The MMA Enyclopedia Contest: "There will be no Pearl Harbor! Muhammad Ali has returned!"

Those are the words chanted by Ali's cheerleaders upon his arrival in Tokyo, Japan. Ali had flown across the world to square off against Japanese wrestling legend Antonio Inoki in a prototypical mixed martial arts contest mired today in half-truths and conspiracy. By many accounts, the fight ruined Ali's boxing career.

In 1976, Muhammad Ali was 33 years old, coming off a year of uninspired victories and contemplating retirement. Looking to give his career and, more likely, his pocket book a shot in the arm, Ali agreed to the freestyle fight with Inoki, to the tune of six million dollars.

To hear Ali's camp tell it, the Japanese fight promoter paid that hefty price in hopes that Ali would take a dive. Inoki, meanwhile, asserts that it was the Americans who suggested a scripted fight, but only after getting a peek at Inoki's ferocious techniques. Whatever the case, confusion abounded, and a last-minute rule change was implemented to ensure Ali's participation. While Ali could box all he liked, Inoki was no longer allowed hand strikes, tackles, or throws. Furthermore, Inoki could only kick if one of his knees were in contact with the mat. What followed was not pretty.

At the opening bell Inoki dashed forward and lunged at Ali, feet first. He proceeded to scoot around on his ass, kicking upwards at the boxer's knees. In the seventh Inoki trapped one of Ali's legs, tripped him to the canvas and, as sure as butterflies do float, Inoki sat on the champ's face. The indignity prompted Ali to throw his first punch in the next round, to little effect. For the entirety of the fight's 15 rounds, Inoki stayed glued to the mat, the only position from which he could legally strike at Ali, battering the American's legs. By the end, Ali had thrown only six punches.

From the private viewing rooms of Las Vegas to New York City's Shea Stadium, audiences, expecting a fight in earnest, received the broadcast in disbelief. The Tokyo crowd showered the cage with garbage as the fight came to a close. And though the contest was ruled a draw, Ali really came away the worse for wear. Inoki's kicks had left Ali's legs cut to the point of infection, with a nasty pair of blood clots for good measure. Boxing promoter Bob Arum considered that Ali might become crippled for life, and Ali's doctor, Ferdie Pacheco, was certain that Ali's speed and footwork were irreparably damaged. Pacheco resigned from his post soon after. Ali would never knock out another opponent.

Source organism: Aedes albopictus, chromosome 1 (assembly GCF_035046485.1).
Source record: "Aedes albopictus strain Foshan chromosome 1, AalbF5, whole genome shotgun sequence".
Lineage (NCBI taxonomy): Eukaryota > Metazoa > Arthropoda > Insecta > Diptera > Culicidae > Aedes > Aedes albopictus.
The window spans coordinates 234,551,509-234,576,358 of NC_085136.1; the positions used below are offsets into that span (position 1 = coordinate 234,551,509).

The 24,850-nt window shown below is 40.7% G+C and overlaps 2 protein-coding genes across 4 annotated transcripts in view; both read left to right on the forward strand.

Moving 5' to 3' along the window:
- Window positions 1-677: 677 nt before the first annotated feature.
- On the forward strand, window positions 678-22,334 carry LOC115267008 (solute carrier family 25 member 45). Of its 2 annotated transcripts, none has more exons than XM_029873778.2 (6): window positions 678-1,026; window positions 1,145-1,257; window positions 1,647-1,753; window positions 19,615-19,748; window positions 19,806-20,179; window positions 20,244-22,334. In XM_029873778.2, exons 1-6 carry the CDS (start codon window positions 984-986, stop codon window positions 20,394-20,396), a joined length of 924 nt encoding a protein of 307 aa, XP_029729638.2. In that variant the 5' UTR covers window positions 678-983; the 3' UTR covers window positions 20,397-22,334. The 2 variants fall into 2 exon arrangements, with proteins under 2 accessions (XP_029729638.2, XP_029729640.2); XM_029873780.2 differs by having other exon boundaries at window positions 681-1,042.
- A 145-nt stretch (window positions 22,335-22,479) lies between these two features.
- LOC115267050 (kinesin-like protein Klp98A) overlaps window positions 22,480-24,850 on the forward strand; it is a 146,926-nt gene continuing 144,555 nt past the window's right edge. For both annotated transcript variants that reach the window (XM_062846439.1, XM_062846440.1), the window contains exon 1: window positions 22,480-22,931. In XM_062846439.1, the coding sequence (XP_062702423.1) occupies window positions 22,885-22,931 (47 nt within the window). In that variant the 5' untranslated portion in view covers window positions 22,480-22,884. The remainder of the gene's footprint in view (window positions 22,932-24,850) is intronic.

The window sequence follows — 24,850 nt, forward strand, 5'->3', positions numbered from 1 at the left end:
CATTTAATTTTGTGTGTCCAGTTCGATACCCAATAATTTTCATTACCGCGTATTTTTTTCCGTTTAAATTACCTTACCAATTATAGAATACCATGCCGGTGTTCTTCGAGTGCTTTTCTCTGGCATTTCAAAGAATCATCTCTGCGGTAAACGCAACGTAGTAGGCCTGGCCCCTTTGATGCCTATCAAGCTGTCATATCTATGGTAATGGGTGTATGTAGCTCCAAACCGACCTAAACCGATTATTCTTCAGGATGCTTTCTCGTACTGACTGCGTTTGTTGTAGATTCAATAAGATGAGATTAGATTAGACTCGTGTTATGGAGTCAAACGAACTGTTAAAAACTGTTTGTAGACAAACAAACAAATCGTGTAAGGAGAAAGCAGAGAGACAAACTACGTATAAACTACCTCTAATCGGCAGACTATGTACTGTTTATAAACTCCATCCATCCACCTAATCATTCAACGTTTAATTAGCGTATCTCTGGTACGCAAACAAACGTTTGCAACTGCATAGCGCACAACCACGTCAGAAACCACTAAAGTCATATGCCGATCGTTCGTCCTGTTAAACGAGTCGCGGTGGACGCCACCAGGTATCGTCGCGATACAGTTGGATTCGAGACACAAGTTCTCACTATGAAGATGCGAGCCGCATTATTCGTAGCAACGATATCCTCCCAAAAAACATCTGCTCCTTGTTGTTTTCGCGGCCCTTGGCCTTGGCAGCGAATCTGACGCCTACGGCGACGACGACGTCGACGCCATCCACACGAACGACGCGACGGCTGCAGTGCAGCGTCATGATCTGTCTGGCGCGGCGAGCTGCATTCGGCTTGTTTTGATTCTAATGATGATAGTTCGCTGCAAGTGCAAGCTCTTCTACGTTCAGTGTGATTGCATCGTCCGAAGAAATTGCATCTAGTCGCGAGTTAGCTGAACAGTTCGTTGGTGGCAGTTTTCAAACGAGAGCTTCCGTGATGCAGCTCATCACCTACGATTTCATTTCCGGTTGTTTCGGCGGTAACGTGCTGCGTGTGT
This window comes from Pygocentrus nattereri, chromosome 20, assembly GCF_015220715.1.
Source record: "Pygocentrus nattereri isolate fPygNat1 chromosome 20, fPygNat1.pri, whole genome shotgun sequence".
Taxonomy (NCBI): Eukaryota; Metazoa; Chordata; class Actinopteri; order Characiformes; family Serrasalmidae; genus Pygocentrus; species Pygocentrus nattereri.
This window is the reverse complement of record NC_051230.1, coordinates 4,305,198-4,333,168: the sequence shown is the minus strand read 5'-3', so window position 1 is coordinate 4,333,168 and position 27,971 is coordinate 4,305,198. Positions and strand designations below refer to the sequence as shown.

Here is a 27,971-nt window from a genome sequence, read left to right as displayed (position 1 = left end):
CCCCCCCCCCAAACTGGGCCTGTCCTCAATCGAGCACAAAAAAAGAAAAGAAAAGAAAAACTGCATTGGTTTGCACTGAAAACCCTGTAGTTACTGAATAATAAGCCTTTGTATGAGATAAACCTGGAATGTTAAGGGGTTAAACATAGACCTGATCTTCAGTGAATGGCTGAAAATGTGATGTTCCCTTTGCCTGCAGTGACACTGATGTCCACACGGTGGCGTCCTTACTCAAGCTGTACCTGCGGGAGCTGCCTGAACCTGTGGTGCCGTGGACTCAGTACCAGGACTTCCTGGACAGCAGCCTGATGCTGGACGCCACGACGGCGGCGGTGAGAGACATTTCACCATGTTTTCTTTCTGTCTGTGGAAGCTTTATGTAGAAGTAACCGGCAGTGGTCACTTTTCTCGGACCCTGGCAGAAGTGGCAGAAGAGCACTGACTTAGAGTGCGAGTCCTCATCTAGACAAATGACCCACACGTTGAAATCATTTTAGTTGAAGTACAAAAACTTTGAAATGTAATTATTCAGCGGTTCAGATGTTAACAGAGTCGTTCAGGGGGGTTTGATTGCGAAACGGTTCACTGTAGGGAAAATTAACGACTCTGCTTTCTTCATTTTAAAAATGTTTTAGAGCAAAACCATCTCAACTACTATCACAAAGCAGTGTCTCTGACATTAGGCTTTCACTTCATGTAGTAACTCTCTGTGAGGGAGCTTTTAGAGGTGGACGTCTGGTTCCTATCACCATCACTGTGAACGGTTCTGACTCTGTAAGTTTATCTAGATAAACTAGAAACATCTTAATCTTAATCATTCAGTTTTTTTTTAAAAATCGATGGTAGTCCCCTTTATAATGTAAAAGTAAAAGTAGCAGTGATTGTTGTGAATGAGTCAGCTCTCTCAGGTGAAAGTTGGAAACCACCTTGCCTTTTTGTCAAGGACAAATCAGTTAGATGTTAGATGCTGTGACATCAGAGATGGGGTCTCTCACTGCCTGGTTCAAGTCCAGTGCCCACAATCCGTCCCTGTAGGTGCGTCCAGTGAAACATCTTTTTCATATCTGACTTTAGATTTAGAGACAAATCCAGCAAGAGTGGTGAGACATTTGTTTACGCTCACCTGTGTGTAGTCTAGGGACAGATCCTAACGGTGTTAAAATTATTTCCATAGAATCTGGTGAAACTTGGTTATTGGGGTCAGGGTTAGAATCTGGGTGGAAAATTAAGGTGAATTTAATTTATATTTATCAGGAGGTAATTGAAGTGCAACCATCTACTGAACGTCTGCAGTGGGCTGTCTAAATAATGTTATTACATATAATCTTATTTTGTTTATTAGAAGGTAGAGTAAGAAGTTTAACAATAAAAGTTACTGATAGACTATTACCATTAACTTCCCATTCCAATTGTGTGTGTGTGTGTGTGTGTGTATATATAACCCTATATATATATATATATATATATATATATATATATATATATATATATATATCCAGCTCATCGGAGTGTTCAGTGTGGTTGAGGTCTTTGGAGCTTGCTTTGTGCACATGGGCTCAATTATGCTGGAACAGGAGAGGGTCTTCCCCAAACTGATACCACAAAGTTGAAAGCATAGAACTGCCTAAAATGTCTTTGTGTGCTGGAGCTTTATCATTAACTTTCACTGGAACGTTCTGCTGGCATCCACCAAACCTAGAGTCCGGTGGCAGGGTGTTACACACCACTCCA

Antonio Inoki would go on to prosper. His business savvy and flair for self-promotion would see the Japanese superstar found several pro-wrestling organizations and become an endorsement-giant, with not only a brand of vitamin water to his name, but a line of condoms as well. "Condoms that have inherited Inoki-ism!" the package reads. "Use without question!" And though many of his fights are now acknowledged as worked or staged, Inoki is nevertheless seen as one of the first heralds of Japanese MMA, and his meeting with Ali gave the world a glimpse at the drama and excitement that the fledgling sport of mixed martial arts would yield up in the following decades.

Meanwhile, in the schoolyards of Japan today, while you can witness young boys performing such classics as the "Indian burn" and the "noogie," there is another, special move. On bended knee, a rowdy student drives his free foot into the shin of a classmate. This is the "Ari Kikku." Ali Kick.


Rainer Lee
The Black Lodge, USA

\The FanPosts are solely the subjective opinions of Bloody Elbow readers and do not necessarily reflect the views of Bloody Elbow editors or staff.

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